The State Employees Association of North Carolina and legislative supporters said Wednesday higher pay is a top priority among several changes they want from lawmakers just starting their two-year session.
The labor organization says North Carolina prison workers were paid an average of $37,000 in 2017, about 22 percent less than the national average.
Corrections workers say the low pay is a big reason 20 percent or more of the positions in some prisons are vacant, forcing remaining employees to work mandatory overtime.




Court of Appeals judge Inman plans to run for Supreme Court
RALEIGH, N.C. (AP) – Another North Carolina Court of Appeals judge is interested in moving up to the Supreme Court with the approaching resignation of Chief Justice Mark Martin.
Court of Appeals Judge Lucy Inman announced Wednesday she planned to run for a vacant Supreme Court seat in 2020. In a news release, Inman anticipates that will be the seat currently held by Associate Justice Paul Newby.
Newby’s associate seat already was on the 2020 ballot. But since Martin announced last week he was leaving Feb. 28 for a Virginia law school. A top state Republican Party leader and a news outlet said Newby told them he now intends to run for chief justice.
Court of Appeals Judge Phil Berger Jr. said earlier this week he was interested in running for Newby’s current seat.




North Carolina Democrats also must provide new board choices
RALEIGH, N.C. (AP) – North Carolina Democrats also are having a hard time picking eligible people for a reconstituted state elections board.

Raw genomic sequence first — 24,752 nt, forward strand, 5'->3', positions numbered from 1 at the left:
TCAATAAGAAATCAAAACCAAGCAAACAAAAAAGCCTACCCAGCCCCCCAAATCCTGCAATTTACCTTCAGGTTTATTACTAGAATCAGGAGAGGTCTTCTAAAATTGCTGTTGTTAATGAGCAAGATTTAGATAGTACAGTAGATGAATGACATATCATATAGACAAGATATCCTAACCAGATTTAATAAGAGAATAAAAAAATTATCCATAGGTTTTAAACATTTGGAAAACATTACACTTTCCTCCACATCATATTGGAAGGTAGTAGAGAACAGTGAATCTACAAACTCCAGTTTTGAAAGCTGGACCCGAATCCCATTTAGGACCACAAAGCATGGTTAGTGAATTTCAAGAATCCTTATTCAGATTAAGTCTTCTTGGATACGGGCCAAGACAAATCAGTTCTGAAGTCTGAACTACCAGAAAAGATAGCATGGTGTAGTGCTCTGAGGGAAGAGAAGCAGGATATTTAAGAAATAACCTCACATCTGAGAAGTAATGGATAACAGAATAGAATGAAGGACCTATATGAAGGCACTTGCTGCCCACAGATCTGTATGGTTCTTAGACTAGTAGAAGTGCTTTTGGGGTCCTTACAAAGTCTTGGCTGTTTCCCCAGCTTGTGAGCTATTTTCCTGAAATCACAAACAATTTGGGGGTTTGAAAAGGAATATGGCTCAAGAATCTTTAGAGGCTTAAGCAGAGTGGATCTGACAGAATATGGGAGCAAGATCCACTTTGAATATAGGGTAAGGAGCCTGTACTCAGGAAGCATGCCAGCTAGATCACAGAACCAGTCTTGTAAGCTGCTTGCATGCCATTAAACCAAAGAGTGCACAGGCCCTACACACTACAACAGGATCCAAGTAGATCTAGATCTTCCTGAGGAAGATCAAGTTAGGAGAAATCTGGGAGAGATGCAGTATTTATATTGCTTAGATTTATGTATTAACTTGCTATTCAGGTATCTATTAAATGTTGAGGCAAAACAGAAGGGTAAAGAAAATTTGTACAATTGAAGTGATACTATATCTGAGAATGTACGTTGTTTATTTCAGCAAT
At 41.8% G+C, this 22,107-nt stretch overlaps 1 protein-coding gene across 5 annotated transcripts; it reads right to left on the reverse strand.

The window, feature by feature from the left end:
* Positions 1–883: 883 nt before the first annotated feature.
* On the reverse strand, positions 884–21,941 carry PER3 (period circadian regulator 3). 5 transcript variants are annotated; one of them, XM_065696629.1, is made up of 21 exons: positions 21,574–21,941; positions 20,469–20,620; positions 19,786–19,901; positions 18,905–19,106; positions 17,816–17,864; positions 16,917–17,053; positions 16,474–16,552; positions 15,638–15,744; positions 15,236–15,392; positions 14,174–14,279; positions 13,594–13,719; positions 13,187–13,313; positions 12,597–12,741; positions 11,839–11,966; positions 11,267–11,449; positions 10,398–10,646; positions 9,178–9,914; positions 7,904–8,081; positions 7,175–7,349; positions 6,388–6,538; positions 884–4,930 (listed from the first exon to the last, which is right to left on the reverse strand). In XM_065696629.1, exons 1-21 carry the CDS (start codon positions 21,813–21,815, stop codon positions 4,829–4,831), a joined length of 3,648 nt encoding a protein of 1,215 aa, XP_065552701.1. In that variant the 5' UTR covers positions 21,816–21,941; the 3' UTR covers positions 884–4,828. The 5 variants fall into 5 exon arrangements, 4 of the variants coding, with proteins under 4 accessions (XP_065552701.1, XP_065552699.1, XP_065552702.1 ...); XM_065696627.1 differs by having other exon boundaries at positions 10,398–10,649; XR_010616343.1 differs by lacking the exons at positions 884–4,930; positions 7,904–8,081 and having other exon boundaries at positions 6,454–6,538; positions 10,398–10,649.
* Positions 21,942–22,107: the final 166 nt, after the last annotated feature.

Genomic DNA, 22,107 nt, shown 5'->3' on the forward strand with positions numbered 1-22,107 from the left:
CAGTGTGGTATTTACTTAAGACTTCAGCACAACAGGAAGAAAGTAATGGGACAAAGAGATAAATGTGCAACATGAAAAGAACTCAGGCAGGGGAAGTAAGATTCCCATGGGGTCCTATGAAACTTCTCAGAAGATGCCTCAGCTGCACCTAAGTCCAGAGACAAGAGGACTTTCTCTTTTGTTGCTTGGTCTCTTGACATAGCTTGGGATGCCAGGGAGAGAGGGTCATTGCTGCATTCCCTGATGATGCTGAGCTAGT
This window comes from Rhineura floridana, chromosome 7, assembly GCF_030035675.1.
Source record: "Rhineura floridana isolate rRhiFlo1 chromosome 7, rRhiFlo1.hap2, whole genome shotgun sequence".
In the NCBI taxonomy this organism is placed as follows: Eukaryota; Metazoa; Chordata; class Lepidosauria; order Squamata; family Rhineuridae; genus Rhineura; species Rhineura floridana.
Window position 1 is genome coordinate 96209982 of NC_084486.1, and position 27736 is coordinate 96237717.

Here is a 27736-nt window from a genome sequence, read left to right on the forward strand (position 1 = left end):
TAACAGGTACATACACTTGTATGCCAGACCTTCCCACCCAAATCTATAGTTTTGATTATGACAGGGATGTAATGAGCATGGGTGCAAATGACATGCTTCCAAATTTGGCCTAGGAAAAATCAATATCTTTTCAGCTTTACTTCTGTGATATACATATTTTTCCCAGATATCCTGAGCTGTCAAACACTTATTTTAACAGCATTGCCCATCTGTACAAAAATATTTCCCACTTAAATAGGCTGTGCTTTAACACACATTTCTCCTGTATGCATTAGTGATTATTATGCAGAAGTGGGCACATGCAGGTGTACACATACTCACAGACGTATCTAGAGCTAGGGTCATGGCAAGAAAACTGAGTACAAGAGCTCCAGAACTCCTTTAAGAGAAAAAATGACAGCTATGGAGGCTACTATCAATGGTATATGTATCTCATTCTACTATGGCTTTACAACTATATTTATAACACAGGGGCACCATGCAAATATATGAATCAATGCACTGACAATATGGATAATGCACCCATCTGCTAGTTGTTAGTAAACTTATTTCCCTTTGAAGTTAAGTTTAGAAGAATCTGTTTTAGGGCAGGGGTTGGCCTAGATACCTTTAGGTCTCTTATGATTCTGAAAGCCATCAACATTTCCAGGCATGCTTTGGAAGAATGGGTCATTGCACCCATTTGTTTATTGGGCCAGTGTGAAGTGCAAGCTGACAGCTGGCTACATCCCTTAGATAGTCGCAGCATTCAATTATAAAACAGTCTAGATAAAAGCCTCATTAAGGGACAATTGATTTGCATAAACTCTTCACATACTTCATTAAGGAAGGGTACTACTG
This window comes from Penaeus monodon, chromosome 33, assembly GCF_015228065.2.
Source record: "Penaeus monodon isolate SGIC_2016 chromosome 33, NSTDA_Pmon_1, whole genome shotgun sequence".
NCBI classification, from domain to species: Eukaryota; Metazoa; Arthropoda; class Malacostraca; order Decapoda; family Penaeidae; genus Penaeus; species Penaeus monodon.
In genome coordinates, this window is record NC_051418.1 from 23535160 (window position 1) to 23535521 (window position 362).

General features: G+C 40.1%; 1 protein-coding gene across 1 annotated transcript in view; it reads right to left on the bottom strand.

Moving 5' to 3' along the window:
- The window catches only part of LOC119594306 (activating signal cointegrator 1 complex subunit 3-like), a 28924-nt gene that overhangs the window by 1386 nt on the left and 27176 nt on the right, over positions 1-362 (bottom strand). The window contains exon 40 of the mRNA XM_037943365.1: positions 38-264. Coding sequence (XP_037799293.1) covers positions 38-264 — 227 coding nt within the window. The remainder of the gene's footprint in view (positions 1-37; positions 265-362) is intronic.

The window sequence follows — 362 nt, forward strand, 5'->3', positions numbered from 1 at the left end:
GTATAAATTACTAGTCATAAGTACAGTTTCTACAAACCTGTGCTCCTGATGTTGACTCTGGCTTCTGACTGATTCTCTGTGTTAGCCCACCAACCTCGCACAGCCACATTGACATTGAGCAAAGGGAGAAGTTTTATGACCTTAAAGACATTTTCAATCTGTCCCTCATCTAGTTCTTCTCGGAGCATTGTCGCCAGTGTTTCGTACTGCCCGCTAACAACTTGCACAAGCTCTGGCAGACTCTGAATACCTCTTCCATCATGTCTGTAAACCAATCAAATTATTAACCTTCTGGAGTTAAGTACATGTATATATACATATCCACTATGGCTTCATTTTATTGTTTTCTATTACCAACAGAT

Gov. Roy Cooper’s office wrote the state Democratic Party this week saying two of its four nominees don’t appear to comply with the new law creating a five-member board this Thursday. Republicans received a similar letter last week about two GOP nominees.
The letters cite a portion of the law preventing people associated with “electioneering” in the past four years from serving. The Democratic Party gave Cooper two new names Wednesday in former Durham Mayor Bill Bell and Durham attorney Jeff Carmon.
Cooper will choose three Democrats and two Republicans from a slate of four candidates per party. The board’s most pressing work will be examining the unresolved 9th Congressional District race.




North Carolina updates gender change process for licenses
RALEIGH, N.C. (AP) – The North Carolina Division of Motor Vehicles is issuing a new application form making it easier for some transgender people to list their gender on their driver’s licenses and identification cards.